Louisa Pragst


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Comparative Study of Sentence Embeddings for Contextual Paraphrasing
Louisa Pragst | Wolfgang Minker | Stefan Ultes
Proceedings of the Twelfth Language Resources and Evaluation Conference

Paraphrasing is an important aspect of natural-language generation that can produce more variety in the way specific content is presented. Traditionally, paraphrasing has been focused on finding different words that convey the same meaning. However, in human-human interaction, we regularly express our intention with phrases that are vastly different regarding both word content and syntactic structure. Instead of exchanging only individual words, the complete surface realisation of a sentences is altered while still preserving its meaning and function in a conversation. This kind of contextual paraphrasing did not yet receive a lot of attention from the scientific community despite its potential for the creation of more varied dialogues. In this work, we evaluate several existing approaches to sentence encoding with regard to their ability to capture such context-dependent paraphrasing. To this end, we define a paraphrase classification task that incorporates contextual paraphrases, perform dialogue act clustering, and determine the performance of the sentence embeddings in a sentence swapping task.


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On the Vector Representation of Utterances in Dialogue Context
Louisa Pragst | Niklas Rach | Wolfgang Minker | Stefan Ultes
Proceedings of the Eleventh International Conference on Language Resources and Evaluation (LREC 2018)

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Changing the Level of Directness in Dialogue using Dialogue Vector Models and Recurrent Neural Networks
Louisa Pragst | Stefan Ultes
Proceedings of the 19th Annual SIGdial Meeting on Discourse and Dialogue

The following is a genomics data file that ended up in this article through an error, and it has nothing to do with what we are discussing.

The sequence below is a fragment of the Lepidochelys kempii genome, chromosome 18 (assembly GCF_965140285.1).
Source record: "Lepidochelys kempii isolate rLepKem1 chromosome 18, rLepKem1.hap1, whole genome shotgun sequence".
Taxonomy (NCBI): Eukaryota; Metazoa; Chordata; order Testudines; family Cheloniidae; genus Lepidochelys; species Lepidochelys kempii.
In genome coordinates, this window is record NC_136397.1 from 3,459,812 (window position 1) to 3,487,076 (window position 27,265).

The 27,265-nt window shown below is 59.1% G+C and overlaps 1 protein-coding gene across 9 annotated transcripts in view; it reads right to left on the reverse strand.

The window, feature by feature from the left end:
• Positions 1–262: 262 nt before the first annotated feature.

In cooperative dialogues, identifying the intent of ones conversation partner and acting accordingly is of great importance. While this endeavour is facilitated by phrasing intentions as directly as possible, we can observe in human-human communication that a number of factors such as cultural norms and politeness may result in expressing one’s intent indirectly. Therefore, in human-computer communication we have to anticipate the possibility of users being indirect and be prepared to interpret their actual meaning. Furthermore, a dialogue system should be able to conform to human expectations by adjusting the degree of directness it uses to improve the user experience. To reach those goals, we propose an approach to differentiate between direct and indirect utterances and find utterances of the opposite characteristic that express the same intent. In this endeavour, we employ dialogue vector models and recurrent neural networks.


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Acquisition and Assessment of Semantic Content for the Generation of Elaborateness and Indirectness in Spoken Dialogue Systems
Louisa Pragst | Koichiro Yoshino | Wolfgang Minker | Satoshi Nakamura | Stefan Ultes
Proceedings of the Eighth International Joint Conference on Natural Language Processing (Volume 1: Long Papers)

In a dialogue system, the dialogue manager selects one of several system actions and thereby determines the system’s behaviour. Defining all possible system actions in a dialogue system by hand is a tedious work. While efforts have been made to automatically generate such system actions, those approaches are mostly focused on providing functional system behaviour. Adapting the system behaviour to the user becomes a difficult task due to the limited amount of system actions available. We aim to increase the adaptability of a dialogue system by automatically generating variants of system actions. In this work, we introduce an approach to automatically generate action variants for elaborateness and indirectness. Our proposed algorithm extracts RDF triplets from a knowledge base and rates their relevance to the original system action to find suitable content. We show that the results of our algorithm are mostly perceived similarly to human generated elaborateness and indirectness and can be used to adapt a conversation to the current user and situation. We also discuss where the results of our algorithm are still lacking and how this could be improved: Taking into account the conversation topic as well as the culture of the user is likely to have beneficial effect on the user’s perception.


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Cultural Communication Idiosyncrasies in Human-Computer Interaction
Juliana Miehle | Koichiro Yoshino | Louisa Pragst | Stefan Ultes | Satoshi Nakamura | Wolfgang Minker
Proceedings of the 17th Annual Meeting of the Special Interest Group on Discourse and Dialogue

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Automatic Modification of Communication Style in Dialogue Management
Louisa Pragst | Juliana Miehle | Stefan Ultes | Wolfgang Minker
Proceedings of the INLG 2016 Workshop on Computational Creativity in Natural Language Generation